Survey: Position Disclosure Hurts Hedge Fund Competition

January 16, 2003 ( - Forcing hedge funds to publicly disclose detailed position-level data will hurt the funds' performance, a new survey found.

The survey by Capital Market Risk Advisors and the International Association of Financial Engineers (IAFE) found that 66% of investors thought a public disclosure of position data would hurt a hedge fund – depending on its particular strategy – while 34% contended such disclosure would have minimal or no impact, IPE reported.  

Amongst hedge funds themselves, 44% said the impact depended on strategy while 32% said it had a significant or material impact. Some 24% saw minimal or no impact, according to the survey.

Among funds of funds respondents, 55% of respondents thought position-level disclosure was a problem, depending on strategy. Some 11% felt it had a significant of material impact while 34% saw minimal or no impact.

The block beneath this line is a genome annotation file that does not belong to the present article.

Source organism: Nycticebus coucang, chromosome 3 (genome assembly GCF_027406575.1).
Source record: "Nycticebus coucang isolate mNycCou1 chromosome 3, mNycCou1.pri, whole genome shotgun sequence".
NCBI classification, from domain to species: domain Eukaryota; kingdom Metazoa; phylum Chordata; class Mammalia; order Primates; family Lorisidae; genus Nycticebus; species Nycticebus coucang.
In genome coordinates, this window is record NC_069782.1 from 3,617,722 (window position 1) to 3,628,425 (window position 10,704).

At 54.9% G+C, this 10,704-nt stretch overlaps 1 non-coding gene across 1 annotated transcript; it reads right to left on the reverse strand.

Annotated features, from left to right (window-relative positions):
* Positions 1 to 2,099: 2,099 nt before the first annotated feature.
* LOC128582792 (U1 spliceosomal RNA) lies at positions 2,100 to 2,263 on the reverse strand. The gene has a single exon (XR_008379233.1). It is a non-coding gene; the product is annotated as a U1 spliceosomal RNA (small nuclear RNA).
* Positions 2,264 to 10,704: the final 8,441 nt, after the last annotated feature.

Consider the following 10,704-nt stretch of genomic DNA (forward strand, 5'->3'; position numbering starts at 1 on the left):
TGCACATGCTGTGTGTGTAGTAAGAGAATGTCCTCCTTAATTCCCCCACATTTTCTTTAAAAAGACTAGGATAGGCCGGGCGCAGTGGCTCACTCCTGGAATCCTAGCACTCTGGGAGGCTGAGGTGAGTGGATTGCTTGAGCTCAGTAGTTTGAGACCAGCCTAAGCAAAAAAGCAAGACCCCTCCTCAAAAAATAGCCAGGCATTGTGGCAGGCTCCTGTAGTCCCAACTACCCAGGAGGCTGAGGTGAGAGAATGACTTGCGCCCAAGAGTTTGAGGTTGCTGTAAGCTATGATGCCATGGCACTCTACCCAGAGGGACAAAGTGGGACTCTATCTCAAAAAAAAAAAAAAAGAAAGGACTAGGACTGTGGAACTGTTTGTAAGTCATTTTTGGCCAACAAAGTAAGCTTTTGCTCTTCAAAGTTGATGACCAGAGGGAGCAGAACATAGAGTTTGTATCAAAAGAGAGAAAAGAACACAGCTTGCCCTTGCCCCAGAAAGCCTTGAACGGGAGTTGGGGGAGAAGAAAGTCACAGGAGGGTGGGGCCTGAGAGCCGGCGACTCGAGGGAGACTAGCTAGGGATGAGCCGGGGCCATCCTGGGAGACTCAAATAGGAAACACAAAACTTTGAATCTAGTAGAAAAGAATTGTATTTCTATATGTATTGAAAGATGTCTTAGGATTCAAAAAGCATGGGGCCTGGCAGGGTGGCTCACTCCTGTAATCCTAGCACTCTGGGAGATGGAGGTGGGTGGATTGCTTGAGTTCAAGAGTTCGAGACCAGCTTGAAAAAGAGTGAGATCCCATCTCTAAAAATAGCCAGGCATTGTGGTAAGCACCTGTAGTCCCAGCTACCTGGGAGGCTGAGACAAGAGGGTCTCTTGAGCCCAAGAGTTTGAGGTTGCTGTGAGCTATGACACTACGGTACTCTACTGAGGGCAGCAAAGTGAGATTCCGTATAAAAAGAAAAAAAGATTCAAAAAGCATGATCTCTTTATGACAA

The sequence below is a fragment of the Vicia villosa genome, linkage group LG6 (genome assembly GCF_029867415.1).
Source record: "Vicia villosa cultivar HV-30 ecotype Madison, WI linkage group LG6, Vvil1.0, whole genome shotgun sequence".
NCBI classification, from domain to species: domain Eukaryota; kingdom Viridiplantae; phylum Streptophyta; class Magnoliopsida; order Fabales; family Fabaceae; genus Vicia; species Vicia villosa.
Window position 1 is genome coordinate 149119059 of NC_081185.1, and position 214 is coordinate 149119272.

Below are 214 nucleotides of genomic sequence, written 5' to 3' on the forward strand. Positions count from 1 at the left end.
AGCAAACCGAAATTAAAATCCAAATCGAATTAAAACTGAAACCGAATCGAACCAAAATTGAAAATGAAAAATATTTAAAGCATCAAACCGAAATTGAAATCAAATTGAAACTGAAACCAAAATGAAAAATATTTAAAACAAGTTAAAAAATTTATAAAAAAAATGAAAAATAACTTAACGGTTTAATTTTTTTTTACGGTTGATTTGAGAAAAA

The IAFE’s Investor Risk Committee and CMRA surveyed institutional investors, hedge funds and funds of funds. They said the institutional investors had $479 billion under management; the funds of funds had $36 billion under management while the individual hedge funds that replied had $109 billion under management.

In a related development, the San Jose (California) Mercury News recently won a court battle with CalPERS to force the giant fund to release detailed performance information on its private equity investments (See  CalPERS Posts Private Equity Data on Web).  The  California State Teachers’ Retirement Fund (CalSTRS) pension fund also agreed to release venture capital data (See CalSTRS Agrees to VC Data Release ).